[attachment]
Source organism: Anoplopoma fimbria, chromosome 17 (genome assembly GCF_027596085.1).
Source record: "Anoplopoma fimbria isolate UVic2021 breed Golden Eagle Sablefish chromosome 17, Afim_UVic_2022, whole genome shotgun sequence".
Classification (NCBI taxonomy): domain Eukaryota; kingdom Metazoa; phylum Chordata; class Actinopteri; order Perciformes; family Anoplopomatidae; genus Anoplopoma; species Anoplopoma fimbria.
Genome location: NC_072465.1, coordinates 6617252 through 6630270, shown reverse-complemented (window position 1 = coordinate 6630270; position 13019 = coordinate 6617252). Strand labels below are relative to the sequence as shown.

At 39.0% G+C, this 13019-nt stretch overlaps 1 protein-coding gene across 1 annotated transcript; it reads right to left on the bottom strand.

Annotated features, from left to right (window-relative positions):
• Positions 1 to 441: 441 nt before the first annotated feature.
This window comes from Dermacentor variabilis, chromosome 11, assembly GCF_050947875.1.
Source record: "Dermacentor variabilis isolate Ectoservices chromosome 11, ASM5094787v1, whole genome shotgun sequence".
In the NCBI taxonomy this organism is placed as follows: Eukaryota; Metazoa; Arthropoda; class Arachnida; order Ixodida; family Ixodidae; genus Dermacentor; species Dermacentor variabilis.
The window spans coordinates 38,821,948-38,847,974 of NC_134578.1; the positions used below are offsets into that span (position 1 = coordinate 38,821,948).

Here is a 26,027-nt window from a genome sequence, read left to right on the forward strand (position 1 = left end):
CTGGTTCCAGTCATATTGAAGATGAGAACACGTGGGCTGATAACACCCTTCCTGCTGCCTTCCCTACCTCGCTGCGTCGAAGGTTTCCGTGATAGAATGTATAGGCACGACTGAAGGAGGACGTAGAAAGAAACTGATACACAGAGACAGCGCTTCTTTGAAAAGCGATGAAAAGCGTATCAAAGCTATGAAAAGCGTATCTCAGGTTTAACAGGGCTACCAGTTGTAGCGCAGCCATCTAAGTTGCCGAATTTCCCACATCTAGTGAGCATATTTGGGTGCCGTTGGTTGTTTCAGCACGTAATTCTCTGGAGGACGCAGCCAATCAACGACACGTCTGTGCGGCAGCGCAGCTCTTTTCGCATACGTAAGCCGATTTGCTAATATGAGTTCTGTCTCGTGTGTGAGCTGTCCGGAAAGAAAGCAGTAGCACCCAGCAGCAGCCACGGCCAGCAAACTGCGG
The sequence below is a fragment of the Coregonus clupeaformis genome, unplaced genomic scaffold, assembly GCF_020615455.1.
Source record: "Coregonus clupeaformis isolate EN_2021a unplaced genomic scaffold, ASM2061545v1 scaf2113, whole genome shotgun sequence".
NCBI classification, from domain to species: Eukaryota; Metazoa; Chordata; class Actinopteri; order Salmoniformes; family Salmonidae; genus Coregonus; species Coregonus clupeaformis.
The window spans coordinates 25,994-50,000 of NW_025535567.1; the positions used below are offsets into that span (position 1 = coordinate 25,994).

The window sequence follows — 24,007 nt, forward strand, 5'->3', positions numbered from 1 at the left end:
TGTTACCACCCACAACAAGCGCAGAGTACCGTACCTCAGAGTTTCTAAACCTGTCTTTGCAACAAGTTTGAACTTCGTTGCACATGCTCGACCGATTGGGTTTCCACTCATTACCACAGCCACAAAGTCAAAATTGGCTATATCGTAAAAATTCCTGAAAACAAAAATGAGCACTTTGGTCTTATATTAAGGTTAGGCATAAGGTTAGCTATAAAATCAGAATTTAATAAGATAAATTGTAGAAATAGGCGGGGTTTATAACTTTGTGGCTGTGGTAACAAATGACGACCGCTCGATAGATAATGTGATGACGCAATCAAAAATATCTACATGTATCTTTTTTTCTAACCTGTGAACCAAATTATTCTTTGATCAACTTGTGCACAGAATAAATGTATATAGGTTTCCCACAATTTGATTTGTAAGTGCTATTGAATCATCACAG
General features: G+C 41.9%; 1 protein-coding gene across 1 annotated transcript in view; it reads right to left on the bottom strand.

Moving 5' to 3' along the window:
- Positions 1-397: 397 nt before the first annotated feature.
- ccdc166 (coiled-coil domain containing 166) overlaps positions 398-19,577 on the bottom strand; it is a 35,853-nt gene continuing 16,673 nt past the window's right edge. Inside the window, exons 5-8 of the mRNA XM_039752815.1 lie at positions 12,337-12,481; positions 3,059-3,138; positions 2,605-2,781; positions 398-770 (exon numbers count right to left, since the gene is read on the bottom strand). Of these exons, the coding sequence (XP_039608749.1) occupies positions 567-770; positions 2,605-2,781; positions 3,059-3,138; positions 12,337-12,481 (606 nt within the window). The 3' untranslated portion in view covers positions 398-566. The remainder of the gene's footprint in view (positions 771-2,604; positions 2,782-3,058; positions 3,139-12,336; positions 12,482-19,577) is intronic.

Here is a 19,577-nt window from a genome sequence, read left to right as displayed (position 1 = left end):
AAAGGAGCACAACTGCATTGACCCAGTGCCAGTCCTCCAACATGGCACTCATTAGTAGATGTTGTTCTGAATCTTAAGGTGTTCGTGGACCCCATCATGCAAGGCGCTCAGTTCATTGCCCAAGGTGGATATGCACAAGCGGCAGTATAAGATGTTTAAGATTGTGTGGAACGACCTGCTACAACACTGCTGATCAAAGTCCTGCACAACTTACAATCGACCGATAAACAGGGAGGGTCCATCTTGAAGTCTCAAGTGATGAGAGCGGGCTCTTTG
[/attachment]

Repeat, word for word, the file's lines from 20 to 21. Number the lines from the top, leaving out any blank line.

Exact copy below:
General features: G+C 41.9%; 1 protein-coding gene across 1 annotated transcript in view; it reads right to left on the bottom strand.

Moving 5' to 3' along the window: